There has been much controversy and debate about whether being attractive gives a person an advantage in life or better occupational success. As we've learned, physical attractiveness does affect our romantic relationships but does it also affect our careers?
Frustratingly enough, research says yes and no. A meta-analysis of multiple experimental studies found that "attractive" individuals were more successful than unattractive individuals in a number of social outcomes including popularity, dating experience, and physical health as well as initial job impressions. This can be attributed to the halo effect as more attractive people are perceived as having better job qualifications and intellectual competence. Professionals were just as susceptible as college students to the "biasing effect of attractiveness." In addition, it was found that men and women valued attractiveness on the same level. However, the correlation between attractiveness and occupational success may not be as strong as previously thought. The correlation was largest for social competence, intermediate for potency, and nearly zero for integrity and concern for others. Several researchers noted that although attractiveness may not be the most important element, it might be the deciding factor when employers are faced with job applicants that possess similar levels of qualifications or performance. One reason for this is due to both implicit personality theory and the lack of fit model. People assume that a person's attractiveness evokes stereotype-based expectation and are evaluated based on those expectations. Despite the fact, the magnitude of this biasing effect has been decreasing in recent years.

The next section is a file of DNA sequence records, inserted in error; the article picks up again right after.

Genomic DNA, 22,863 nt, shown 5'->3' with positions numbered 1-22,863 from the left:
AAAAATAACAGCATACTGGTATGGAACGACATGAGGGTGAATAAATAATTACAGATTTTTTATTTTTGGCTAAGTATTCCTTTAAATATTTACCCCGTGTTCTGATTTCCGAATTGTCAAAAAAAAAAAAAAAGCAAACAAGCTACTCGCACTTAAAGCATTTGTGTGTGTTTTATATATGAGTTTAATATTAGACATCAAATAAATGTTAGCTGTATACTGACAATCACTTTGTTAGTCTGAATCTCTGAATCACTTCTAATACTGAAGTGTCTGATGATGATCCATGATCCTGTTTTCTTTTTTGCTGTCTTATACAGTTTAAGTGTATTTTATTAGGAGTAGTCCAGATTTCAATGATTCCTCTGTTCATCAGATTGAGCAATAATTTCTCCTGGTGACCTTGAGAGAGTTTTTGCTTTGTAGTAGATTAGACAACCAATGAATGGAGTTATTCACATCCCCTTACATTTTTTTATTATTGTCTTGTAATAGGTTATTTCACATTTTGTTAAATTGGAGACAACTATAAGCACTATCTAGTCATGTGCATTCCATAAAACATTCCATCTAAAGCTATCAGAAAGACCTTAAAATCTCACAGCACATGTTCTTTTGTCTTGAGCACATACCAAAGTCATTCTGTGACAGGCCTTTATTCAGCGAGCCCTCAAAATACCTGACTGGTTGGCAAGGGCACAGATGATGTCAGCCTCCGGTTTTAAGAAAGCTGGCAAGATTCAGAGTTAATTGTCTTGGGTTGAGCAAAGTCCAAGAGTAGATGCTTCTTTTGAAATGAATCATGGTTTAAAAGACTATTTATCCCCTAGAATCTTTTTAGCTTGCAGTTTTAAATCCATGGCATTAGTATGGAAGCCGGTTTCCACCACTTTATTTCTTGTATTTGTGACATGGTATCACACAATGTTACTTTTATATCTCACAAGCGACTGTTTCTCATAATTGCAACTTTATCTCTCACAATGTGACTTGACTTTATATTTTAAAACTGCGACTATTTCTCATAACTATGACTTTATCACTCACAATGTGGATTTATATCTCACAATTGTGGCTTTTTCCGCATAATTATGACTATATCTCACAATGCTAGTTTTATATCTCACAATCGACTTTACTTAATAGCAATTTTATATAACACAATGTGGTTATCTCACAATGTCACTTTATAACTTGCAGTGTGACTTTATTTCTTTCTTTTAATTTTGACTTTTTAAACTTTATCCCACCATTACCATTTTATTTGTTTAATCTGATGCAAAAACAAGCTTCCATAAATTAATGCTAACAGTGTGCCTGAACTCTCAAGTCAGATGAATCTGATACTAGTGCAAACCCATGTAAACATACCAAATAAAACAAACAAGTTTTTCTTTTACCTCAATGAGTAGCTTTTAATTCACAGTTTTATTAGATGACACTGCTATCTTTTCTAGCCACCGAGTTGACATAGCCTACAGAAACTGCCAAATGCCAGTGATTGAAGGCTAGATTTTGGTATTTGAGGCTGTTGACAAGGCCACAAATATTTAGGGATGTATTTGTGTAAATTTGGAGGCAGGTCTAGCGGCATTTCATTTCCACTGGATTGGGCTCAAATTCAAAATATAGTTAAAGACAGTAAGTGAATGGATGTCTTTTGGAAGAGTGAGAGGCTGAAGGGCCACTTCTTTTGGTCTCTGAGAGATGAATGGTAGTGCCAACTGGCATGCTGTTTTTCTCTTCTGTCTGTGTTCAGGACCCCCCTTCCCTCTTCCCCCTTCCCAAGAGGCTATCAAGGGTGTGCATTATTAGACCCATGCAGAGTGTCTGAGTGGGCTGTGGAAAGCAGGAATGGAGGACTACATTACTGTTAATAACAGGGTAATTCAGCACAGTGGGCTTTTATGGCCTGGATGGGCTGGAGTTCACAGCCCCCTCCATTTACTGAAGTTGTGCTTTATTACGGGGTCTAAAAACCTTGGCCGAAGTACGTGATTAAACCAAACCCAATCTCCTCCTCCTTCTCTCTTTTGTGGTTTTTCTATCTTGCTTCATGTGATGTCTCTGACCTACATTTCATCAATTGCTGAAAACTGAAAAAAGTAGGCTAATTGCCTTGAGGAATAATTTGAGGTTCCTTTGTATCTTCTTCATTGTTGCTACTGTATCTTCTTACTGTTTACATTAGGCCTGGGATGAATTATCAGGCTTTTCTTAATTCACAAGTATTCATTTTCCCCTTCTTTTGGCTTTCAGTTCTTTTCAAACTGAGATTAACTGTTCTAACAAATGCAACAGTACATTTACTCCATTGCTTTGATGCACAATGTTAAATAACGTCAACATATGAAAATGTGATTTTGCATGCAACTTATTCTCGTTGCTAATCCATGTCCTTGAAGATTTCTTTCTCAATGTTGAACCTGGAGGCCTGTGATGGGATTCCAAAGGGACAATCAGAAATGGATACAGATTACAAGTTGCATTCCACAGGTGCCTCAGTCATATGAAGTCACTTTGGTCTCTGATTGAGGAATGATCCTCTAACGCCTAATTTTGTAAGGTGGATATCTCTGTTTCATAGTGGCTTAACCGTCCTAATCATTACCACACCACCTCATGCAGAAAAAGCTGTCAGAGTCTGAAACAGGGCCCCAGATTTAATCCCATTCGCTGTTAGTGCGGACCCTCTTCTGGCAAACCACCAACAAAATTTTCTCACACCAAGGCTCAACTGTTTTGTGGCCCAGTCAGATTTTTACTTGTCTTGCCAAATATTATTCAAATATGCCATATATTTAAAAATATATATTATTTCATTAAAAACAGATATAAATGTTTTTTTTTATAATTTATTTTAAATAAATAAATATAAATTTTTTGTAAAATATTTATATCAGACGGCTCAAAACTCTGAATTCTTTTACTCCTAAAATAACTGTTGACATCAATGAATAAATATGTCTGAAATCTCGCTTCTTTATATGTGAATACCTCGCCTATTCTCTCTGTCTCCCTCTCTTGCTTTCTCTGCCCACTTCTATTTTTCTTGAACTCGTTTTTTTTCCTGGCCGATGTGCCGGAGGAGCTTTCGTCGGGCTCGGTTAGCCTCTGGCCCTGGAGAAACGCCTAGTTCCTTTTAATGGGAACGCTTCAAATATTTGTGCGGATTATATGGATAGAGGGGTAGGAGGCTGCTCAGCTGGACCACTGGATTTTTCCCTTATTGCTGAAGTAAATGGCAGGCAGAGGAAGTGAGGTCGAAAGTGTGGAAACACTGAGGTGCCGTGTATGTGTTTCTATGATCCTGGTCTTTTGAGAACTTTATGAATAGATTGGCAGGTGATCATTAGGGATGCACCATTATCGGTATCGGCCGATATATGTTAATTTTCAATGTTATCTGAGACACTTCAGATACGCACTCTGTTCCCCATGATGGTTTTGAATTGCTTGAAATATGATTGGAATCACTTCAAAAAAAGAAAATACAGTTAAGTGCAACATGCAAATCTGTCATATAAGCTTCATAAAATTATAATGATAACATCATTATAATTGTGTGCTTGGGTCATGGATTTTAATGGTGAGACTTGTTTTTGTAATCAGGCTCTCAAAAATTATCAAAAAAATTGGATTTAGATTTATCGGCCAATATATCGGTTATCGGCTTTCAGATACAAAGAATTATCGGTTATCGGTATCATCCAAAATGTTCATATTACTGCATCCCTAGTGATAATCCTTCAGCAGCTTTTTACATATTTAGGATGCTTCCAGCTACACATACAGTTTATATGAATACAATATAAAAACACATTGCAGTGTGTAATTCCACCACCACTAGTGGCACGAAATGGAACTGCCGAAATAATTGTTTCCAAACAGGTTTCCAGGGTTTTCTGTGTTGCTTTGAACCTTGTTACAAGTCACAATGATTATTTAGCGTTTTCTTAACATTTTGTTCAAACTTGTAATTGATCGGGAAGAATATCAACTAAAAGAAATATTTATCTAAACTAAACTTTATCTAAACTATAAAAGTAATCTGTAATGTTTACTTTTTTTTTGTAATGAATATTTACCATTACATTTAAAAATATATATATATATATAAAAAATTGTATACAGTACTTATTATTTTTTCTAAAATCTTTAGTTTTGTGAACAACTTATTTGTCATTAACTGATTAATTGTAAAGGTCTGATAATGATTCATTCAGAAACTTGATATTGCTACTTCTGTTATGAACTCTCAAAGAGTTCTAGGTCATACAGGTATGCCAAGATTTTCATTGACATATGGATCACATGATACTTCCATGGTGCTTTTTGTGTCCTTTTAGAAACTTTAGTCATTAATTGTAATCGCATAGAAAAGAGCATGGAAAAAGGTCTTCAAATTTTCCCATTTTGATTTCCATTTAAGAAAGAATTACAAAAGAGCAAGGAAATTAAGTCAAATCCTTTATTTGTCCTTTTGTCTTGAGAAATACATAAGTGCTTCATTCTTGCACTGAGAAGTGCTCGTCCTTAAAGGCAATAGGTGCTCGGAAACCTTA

So, do you guys think that attractiveness can lead to better occupational success?